Buying a car this weekend? Learn how to get your new vehicle covered

Last updated: January 1

Thinking about doing some weekend car shopping? Make sure to call your car insurance agent before you head to the dealership, so you have all the information you need before you buy a vehicle. You won't be able to drive that new car off the dealer's lot until you can prove it's covered by your insurer. Some insurance companies may offer an insurance grace period for new cars, but this can vary from state to state. There are a couple of scenarios to consider:

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If you're buying a new car, but not replacing your old one... Make sure you have liability coverage

Every state except New Hampshire requires drivers to have liability coverage, according to the Insurance Information Institute (III). Typically, liability coverage helps protect you, as the driver or policyholder, if you're at fault for an accident and you hurt someone or damage someone's property as part of a covered incident, according to the III. (In New Hampshire, drivers must show they have sufficient funds to cover any losses in an "at-fault" accident. In Florida, the required insurance includes property damage liability and personal injury protection.)

If you're replacing your old car... Can you apply your current policy?

If you decide to purchase a new or used car during the weekend and your insurance agent isn't available to set up coverage for your new auto, some insurers provide a grace period. You should be able to take possession under the following conditions, according to Laura Peterson, communications coordinator at the National Association of Insurance Commissioners (NAIC):

  • You already own an insured vehicle;
  • You are paying cash;
  • You have a clause in your policy granting a certain time frame to report a new purchase.

The types of coverage and their limits for your new vehicle will match what's listed on your policy for your old vehicle until you update your policy to include any additional coverages you need for your new vehicle. If you only carry liability for your old vehicle, you will not have collision coverage or comprehensive coverage for the new one until you add those coverages, says Peterson.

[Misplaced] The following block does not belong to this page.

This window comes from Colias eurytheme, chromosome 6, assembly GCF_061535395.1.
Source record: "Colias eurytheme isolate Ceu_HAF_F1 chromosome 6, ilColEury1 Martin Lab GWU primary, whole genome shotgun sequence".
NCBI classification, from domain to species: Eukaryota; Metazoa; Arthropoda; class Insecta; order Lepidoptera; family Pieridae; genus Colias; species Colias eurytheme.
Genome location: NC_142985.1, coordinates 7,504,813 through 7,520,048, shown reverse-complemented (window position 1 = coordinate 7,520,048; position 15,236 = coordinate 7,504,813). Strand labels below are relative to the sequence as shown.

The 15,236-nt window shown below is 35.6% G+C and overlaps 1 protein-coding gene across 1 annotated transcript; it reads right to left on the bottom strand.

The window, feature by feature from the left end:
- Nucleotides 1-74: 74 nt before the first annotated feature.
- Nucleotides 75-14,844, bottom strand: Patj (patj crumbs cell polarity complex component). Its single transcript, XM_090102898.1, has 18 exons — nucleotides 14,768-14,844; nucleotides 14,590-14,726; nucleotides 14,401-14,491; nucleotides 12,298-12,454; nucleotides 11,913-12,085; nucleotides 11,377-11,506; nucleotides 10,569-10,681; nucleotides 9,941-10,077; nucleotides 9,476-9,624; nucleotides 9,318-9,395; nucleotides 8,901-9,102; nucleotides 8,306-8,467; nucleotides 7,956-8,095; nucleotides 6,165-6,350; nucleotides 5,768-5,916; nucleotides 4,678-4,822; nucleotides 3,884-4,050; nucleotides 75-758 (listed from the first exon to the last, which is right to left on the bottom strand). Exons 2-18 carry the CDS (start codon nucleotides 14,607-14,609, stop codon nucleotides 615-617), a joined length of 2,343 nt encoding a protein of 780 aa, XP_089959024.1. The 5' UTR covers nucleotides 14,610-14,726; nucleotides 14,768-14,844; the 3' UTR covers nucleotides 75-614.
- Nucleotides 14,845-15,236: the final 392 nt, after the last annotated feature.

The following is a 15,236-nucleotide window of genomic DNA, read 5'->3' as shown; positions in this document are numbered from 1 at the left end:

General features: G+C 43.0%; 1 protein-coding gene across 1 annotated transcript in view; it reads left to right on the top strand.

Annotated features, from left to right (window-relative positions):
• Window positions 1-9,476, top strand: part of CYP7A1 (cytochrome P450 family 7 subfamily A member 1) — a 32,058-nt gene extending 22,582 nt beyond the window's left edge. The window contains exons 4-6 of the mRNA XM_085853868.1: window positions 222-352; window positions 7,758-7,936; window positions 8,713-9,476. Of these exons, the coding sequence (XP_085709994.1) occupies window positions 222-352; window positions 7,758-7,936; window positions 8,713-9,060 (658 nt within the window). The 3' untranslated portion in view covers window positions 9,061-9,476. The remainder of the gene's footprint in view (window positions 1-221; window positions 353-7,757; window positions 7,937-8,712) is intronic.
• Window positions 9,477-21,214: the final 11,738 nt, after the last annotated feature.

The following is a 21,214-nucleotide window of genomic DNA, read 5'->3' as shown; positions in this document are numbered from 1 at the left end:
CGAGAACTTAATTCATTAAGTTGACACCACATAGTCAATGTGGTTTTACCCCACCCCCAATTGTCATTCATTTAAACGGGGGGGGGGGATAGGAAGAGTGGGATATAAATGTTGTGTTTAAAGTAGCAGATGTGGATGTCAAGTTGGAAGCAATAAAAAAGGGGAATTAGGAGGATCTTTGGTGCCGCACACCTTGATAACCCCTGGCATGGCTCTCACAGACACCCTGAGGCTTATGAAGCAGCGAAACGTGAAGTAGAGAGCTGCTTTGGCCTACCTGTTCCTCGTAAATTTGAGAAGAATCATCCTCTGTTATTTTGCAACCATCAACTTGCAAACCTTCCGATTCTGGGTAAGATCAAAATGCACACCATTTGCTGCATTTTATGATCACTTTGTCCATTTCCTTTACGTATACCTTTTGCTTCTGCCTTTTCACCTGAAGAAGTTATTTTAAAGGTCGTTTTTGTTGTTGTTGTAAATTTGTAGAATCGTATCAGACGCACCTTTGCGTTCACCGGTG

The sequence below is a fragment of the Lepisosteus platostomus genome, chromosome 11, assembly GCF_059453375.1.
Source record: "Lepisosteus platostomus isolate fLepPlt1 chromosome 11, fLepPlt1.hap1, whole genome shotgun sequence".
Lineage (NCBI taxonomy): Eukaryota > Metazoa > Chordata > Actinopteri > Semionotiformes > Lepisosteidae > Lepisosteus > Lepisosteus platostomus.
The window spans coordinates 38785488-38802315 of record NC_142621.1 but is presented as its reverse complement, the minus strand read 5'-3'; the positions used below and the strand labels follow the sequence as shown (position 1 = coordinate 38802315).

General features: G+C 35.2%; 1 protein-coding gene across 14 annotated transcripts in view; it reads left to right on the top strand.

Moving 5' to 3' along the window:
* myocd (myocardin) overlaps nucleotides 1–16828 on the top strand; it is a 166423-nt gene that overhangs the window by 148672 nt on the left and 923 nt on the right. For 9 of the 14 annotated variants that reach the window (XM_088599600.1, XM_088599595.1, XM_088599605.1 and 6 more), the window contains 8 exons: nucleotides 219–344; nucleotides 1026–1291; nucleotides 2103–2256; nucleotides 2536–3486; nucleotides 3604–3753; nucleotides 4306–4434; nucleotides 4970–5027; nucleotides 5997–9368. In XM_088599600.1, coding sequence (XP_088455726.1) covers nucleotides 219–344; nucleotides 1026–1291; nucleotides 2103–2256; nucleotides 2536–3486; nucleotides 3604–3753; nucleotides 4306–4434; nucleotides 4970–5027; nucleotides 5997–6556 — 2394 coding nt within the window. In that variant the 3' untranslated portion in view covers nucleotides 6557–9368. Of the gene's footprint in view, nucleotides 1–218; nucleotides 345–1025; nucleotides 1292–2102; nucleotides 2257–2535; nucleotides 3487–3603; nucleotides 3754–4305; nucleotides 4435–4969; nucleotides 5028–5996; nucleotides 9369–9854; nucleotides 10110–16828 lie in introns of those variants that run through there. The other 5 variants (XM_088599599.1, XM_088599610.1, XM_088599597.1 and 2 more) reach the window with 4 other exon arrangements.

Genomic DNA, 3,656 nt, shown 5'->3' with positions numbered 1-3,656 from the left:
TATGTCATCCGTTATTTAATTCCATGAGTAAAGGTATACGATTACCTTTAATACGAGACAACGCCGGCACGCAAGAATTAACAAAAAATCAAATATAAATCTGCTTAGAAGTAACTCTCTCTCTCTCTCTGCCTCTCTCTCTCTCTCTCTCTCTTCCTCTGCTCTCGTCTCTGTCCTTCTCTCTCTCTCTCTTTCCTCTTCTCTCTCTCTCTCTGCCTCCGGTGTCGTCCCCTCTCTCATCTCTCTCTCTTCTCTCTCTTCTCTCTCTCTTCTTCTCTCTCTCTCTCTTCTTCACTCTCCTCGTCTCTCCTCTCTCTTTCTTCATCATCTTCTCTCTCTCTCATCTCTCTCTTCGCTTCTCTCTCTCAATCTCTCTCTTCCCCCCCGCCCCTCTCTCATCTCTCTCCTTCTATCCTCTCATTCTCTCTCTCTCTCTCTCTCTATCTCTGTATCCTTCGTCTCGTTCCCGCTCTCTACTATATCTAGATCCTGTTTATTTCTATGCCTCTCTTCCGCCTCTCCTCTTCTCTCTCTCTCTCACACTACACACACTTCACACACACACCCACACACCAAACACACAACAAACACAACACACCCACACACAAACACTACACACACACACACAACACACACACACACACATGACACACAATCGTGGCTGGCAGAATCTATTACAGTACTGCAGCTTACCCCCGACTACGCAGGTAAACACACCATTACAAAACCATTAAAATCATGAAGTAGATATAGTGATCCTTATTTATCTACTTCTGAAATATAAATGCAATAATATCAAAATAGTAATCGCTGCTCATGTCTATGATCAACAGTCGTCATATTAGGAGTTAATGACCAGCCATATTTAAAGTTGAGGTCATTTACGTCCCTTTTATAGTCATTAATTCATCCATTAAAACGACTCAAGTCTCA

Find out coverage requirements for financing or leasing a car

The scenario may change for those who are financing or leasing a car. Typically, you will have to show proof of insurance to your dealer to be able to take possession, according to David Kelleher, senior property and casualty insurance specialist at the NAIC. In this case, a weekend car purchase could delay your ability to drive home in your new vehicle if you have not arranged specific coverage for that vehicle in advance.

If you only carry liability coverage on your current vehicle, the dealer is likely to require you to add collision and comprehensive to help ensure the lender's risk is sufficiently covered, says Peterson.

Read the fine print for your new or used car loan or lease

Leasing contracts also may contain a so-called "forced place" clause. This allows the leasing company to arrange for insurance and add it to your monthly fee, if you don't provide proof of insurance within a specified window, says Kelleher.

You may also want to consider buying GAP coverage if you're financing or leasing your car. this helps cover the difference between what you owe on your vehicle and what your vehicle is worth at the time of an accident or theft.

Does car insurance cover test drives?

If you're test driving a car with the intent to purchase it for your personal use, most insurers cover you for the use of "non-owned cars" (test-drive vehicles and loaners).

However, dealers are required by law to insure their cars, and that insurance would typically cover an accident that occurs during a test drive. Keep in mind, though, that in some instances, a dealer's insurer may seek reimbursement from you or your insurer if you cause an accident during a test drive.

When you test-drive a privately owned vehicle, the same rules hold: The car owner's insurance typically covers damage to the car during your test drive. In that case, you would be considered a "permissive driver" and generally wouldn't be on the hook for repairs. It's a good idea to confirm that the owner has an insurance policy on the vehicle before you take it for a test drive.

When it comes down to it, if you know you're in the market to buy a car and you're planning on visiting a dealership over the weekend, consider talking to your insurer to confirm that you're prepared to make a purchase should you find that perfect vehicle.